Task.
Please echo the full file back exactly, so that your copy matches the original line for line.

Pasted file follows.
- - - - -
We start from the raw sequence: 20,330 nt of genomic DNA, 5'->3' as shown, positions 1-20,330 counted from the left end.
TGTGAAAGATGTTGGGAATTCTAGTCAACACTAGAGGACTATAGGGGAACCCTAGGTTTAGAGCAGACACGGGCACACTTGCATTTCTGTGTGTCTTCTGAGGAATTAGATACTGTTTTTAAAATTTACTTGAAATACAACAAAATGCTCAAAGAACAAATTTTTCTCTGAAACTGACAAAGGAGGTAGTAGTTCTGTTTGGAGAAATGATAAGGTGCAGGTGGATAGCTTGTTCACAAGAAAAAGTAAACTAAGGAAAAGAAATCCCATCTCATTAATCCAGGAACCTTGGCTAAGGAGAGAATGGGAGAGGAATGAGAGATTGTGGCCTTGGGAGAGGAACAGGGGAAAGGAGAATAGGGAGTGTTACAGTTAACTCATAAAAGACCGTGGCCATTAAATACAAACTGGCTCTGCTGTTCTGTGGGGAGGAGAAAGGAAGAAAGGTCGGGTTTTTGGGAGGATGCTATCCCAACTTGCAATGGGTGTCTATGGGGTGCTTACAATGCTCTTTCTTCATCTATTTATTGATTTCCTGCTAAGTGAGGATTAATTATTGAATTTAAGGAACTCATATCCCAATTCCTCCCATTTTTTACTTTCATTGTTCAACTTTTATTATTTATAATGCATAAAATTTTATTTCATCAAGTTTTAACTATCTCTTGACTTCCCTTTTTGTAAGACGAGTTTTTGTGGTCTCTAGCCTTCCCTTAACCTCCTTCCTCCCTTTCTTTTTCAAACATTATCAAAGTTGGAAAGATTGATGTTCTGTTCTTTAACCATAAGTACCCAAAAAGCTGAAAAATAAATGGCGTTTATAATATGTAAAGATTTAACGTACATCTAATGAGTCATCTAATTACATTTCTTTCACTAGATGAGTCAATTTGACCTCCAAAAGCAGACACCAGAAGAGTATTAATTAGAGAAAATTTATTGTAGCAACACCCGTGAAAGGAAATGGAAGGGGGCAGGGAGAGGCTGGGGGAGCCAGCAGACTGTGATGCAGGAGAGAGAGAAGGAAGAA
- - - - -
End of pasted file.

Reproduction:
We start from the raw sequence: 20,330 nt of genomic DNA, 5'->3' as shown, positions 1-20,330 counted from the left end.
TGTGAAAGATGTTGGGAATTCTAGTCAACACTAGAGGACTATAGGGGAACCCTAGGTTTAGAGCAGACACGGGCACACTTGCATTTCTGTGTGTCTTCTGAGGAATTAGATACTGTTTTTAAAATTTACTTGAAATACAACAAAATGCTCAAAGAACAAATTTTTCTCTGAAACTGACAAAGGAGGTAGTAGTTCTGTTTGGAGAAATGATAAGGTGCAGGTGGATAGCTTGTTCACAAGAAAAAGTAAACTAAGGAAAAGAAATCCCATCTCATTAATCCAGGAACCTTGGCTAAGGAGAGAATGGGAGAGGAATGAGAGATTGTGGCCTTGGGAGAGGAACAGGGGAAAGGAGAATAGGGAGTGTTACAGTTAACTCATAAAAGACCGTGGCCATTAAATACAAACTGGCTCTGCTGTTCTGTGGGGAGGAGAAAGGAAGAAAGGTCGGGTTTTTGGGAGGATGCTATCCCAACTTGCAATGGGTGTCTATGGGGTGCTTACAATGCTCTTTCTTCATCTATTTATTGATTTCCTGCTAAGTGAGGATTAATTATTGAATTTAAGGAACTCATATCCCAATTCCTCCCATTTTTTACTTTCATTGTTCAACTTTTATTATTTATAATGCATAAAATTTTATTTCATCAAGTTTTAACTATCTCTTGACTTCCCTTTTTGTAAGACGAGTTTTTGTGGTCTCTAGCCTTCCCTTAACCTCCTTCCTCCCTTTCTTTTTCAAACATTATCAAAGTTGGAAAGATTGATGTTCTGTTCTTTAACCATAAGTACCCAAAAAGCTGAAAAATAAATGGCGTTTATAATATGTAAAGATTTAACGTACATCTAATGAGTCATCTAATTACATTTCTTTCACTAGATGAGTCAATTTGACCTCCAAAAGCAGACACCAGAAGAGTATTAATTAGAGAAAATTTATTGTAGCAACACCCGTGAAAGGAAATGGAAGGGGGCAGGGAGAGGCTGGGGGAGCCAGCAGACTGTGATGCAGGAGAGAGAGAAGGAAGAA